It’s no longer a question of “if”, but rather how and when. For an increasing number of consumers, the primary means of interacting with their financial institution is the mobile banking app that lives on their smartphone, not the physical branch. And this segment of the population will only continue to expand. Younger tech-savvy generations will continue to age into the need for banking services while, at the same time, other demographics gain more comfort with digital channels.
SRM’s newly released report, “The Digital Transformation of Financial Services,” explores the critical factors banks and credit unions must consider in responding to the transition. As you will read, the decision to respond is non-optional for any institution wishing to remain relevant. For those choosing to remain relevant, the challenge is navigating the complexity associated with successfully completing a transformation that typically involves rethinking more than just what product to choose.
It is worth noting that banks and credit unions that do not approach this challenge holistically will not be successful. In fact, shortcuts have already resulted in more than one organization going backward rather than forward, damaging their brand along the way. Digital transformation must encompasses all aspects of an institution’s operations, including staffing and outsourcing decisions, customer marketing and communications, and perhaps, most importantly, its approach to both attracting new customers and cross selling additional products.
Old School Meets New School
A central and sometime paralyzing obstacle that can end the journey before it starts is the challenge of simultaneously managing both the old and new technology supporting the various functional areas of a financial institution. Experts have estimated that 80 percent of transactions processed by institutions are still dependent on COBOL, a reliable but inflexible programming language dating back to the 1960s. Meanwhile, most new banking solutions are leveraging modern tech stacks and architectures that utilize APIs (application programming interfaces) to capitalize on modularization, extensibility and scale.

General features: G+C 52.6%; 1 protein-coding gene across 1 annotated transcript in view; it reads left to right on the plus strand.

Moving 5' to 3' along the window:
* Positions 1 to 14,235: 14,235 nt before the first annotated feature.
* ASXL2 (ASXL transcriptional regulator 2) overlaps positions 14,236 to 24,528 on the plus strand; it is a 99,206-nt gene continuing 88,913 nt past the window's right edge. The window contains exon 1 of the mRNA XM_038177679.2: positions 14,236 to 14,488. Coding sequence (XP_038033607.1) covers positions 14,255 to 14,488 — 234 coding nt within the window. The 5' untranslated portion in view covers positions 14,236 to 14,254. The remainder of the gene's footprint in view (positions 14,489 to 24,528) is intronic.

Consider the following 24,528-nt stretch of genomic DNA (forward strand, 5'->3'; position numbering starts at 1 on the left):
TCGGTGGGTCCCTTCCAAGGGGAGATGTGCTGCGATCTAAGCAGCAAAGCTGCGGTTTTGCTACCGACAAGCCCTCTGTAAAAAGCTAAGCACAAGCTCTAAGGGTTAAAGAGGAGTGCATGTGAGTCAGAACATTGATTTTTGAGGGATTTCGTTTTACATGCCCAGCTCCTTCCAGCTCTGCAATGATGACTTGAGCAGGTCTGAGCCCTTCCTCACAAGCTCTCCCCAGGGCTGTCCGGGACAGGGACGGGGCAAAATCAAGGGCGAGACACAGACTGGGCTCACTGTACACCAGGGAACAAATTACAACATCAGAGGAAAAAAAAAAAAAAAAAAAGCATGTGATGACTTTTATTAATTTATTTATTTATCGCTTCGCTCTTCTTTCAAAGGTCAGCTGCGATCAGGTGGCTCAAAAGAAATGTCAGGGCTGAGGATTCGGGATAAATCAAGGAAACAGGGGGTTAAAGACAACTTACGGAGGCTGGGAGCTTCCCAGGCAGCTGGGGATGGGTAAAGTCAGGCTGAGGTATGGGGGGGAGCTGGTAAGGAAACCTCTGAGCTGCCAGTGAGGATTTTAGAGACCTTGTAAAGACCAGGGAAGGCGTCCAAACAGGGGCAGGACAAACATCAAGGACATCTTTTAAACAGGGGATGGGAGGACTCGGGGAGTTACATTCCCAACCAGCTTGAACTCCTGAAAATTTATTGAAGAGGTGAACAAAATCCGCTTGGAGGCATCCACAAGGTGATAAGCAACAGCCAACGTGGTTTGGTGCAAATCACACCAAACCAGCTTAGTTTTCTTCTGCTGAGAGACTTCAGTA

A fundamental change in how new software is developed, utilized by many of the FinTech companies that have sprouted from the landscape, shows this stark divergence between old and new. Most legacy systems were developed using the “waterfall” software development model. This model is ill adapted to winning in the digital world. It is not iterative and cannot support ongoing innovation with the same ease as the newer methodology known as Agile.
The Agile development methodology enables organizations to deliver material product upgrades in weeks rather than years; its use is widespread and its benefits clearly measured by a number of studies. In fact, because of overheated demand, a shortage of developers experienced in the Agile approach has developed. Interestingly, this is at the same time that banks, credit unions and other organizations dependent on COBOL are struggling to find programmers that can continue to support the systems that rely on this dated language. Of course, the fact that the Agile approach is typically taught within computer science curriculums at universities, colleges and coding schools, over time will address the need for Agile-oriented programmers. The same is not true as it concerns COBOL-skilled resources.
Giving the Customer What They Want and Need
At the end of the day, financial institutions have little choice but to bring their digital offerings in line with customer expectations. To succeed, these organizations must recognize and respond to the fact that these expectations have been set by non-financial firms the likes of Uber, Venmo, Airbnb and others. The nation’s largest banks have committed significant resources to addressing this reality, which only ups the ante for small- and mid-sized institutions to defend (and hopefully expand) their market share. It is possible, but not without a commitment to accept that this is not banking as it used to be.
Find out more in this report and another scheduled for publication next month.